Bruce Frohnen

Bruce Frohnen is Professor of Law at the Ohio Northern University College of Law. He is also a senior fellow at the Russell Kirk Center and author of many books including The New Communitarians and the Crisis of Modern Liberalism, and the editor of Rethinking Rights (with Ken Grasso), and The American Republic: Primary Source. His most recent book (with the late George Carey) is Constitutional Morality and the Rise of Quasi-Law (Harvard, 2016).

recent articles

No Blue Wave, Yet Troubles Are Ahead

Last night’s election returns were not a total disaster for people of faith, or for Catholics in particular. Republicans actually increased their majority in the Senate, which means that President Trump’s uniformly textualist judicial nominees will continue to be confirmed. This is very good news regarding the Constitution, and with it for people committed to … Read more

The Accidental Justice

Justice Anthony Kennedy’s tenure on the Supreme Court was filled with irony. Had it not been for the smear campaign that defeated Judge Robert Bork’s nomination and the withdrawal of Judge Douglas Ginsburg’s nomination because of past drug use, Kennedy never would have risen to the judicial power he used with such gusto. Sadly less … Read more

How Christianity Civilized Mankind

Anyone who knows anything about the Judeo-Christian tradition (an increasingly small group, I know) is aware that the Hebrew law “an eye for an eye and a tooth for a tooth” was intended to limit the bloodthirsty drive for vengeance. As Saint Augustine observed, “For who will of his own accord be satisfied with a … Read more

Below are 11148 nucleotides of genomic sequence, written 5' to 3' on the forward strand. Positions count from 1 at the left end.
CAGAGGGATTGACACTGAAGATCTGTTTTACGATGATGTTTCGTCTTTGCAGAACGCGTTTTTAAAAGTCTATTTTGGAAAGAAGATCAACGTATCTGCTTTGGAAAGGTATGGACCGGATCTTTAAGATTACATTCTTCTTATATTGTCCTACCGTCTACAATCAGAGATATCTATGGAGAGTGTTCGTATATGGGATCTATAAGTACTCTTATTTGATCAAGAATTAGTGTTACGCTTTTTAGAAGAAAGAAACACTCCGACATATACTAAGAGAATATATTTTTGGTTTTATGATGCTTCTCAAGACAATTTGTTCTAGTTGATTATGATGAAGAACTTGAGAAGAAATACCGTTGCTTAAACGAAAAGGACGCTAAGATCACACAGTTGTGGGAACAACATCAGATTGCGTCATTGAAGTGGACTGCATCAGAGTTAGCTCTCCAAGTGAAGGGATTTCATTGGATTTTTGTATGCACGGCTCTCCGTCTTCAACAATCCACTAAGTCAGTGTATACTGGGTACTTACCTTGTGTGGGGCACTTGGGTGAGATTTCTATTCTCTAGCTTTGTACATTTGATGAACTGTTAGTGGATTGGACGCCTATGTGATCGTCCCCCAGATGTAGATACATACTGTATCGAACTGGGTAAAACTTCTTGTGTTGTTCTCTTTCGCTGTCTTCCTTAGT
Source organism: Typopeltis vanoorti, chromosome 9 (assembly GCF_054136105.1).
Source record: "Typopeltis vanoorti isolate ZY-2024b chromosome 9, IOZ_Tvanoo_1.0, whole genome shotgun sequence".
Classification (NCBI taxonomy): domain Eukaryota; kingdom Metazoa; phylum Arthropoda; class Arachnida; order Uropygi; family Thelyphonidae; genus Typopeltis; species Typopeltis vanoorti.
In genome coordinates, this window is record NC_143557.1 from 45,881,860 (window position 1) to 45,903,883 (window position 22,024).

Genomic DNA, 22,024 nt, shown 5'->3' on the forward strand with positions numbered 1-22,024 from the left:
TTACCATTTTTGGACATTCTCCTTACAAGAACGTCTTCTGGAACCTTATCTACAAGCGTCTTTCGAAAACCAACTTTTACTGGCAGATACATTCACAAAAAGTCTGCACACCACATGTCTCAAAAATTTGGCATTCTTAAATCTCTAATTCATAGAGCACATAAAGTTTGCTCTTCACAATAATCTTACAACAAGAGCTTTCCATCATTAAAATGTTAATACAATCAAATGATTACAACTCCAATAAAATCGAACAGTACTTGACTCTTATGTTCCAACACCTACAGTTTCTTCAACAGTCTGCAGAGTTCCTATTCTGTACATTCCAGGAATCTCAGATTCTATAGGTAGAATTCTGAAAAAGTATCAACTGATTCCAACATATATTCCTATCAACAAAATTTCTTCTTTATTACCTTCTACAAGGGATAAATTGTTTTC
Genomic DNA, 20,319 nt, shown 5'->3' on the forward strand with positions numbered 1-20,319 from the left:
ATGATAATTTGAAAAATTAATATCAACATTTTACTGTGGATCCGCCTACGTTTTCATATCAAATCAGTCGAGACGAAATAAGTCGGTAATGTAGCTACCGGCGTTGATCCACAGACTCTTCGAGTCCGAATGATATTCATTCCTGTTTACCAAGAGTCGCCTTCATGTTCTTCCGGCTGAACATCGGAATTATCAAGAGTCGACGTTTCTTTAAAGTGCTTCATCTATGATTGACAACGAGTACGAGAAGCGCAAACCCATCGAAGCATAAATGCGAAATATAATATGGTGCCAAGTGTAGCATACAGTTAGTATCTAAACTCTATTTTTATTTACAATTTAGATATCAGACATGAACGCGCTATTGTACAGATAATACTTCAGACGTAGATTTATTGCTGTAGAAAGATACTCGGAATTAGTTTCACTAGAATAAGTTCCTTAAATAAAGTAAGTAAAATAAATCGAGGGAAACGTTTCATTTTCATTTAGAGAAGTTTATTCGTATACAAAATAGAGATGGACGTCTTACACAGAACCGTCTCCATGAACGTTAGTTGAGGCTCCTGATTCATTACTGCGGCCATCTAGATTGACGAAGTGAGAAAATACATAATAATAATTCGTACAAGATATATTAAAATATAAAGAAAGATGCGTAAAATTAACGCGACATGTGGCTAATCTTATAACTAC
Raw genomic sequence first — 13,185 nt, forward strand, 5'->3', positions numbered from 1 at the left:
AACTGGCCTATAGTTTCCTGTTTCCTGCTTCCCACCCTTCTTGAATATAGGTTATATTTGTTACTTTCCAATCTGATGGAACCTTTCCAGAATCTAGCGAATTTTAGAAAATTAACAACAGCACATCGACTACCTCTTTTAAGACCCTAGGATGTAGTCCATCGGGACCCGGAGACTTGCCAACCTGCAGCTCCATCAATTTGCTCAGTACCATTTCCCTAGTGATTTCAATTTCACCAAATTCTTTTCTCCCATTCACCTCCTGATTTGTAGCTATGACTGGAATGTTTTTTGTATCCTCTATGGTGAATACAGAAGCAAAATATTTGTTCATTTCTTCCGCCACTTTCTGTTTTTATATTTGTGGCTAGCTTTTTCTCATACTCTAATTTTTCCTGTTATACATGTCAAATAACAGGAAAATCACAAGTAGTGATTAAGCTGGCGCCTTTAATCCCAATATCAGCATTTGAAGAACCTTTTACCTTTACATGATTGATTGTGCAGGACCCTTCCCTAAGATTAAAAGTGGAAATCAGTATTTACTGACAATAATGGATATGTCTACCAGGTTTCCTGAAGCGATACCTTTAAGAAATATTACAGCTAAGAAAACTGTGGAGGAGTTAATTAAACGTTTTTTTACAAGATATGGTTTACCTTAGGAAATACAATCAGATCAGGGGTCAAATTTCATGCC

The West’s War on the Family

For decades, now, Christians have worried about the progressive push to strip naked the public square by forcing religion into the shadows of a private sphere. Recent events have made clear that this is not the case. Everything is public and political to the secular left. All aspects of our lives are fair game in … Read more

Should Christians Apologize for the Crusades?

One of the more ignorant bits of political correctness subverting our cultural memory is the movement to ban the Crusader mascot from schools. A number of schools already have caved in to the pressure to eliminate such a “divisive” or even “racist” mascot, and some, I am quite sure, were happy to lead the way … Read more

The Little Sister’s Last Stand for Religious Liberty

The Supreme Court recently heard oral arguments in the case of Little Sisters of the Poor v. Burwell. This is a case in which a small order of nuns is seeking exemption from an Obama Administration requirement that they help distribute free contraceptives and abortifacients (drugs that cause abortions) through their government-mandated healthcare plan. Why does … Read more

The State: From God, or the Devil?

A casual observer might be excused for believing that conservatives have a rather confused and conflicted view of the state. Albert J. Nock, a giant of early-twentieth-century conservatism, wrote a book titled Our Enemy the State. Yet Edmund Burke, the founder of modern conservatism, observed that “he who gave our nature to be perfected by our … Read more

The Flowering of Legal Cynicism

More than one commentator has noted that the majority decision in Obergefell v. Hodges, requiring states to issue marriage licenses to same-sex couples, actually was decades in the making. No-fault divorce and our culture of sexual promiscuity, separating sex and even pregnancy from childbirth, inevitably dissolved the social consensus recognizing the natural family, including its children, … Read more

Has Christianity Become a Coward’s Religion?

Renaissance political thinker Niccolo Machiavelli castigated Christianity for making its adherents weak. Looking to the next world, he charged, Christians forget their public duties in this world, leaving their communities weak in the face of their enemies. Early Christian martyrs were hardly cowards. There were martyrs in Machiavelli’s day as well, and as I write … Read more

Is There a Wall of Separation Between Church and State?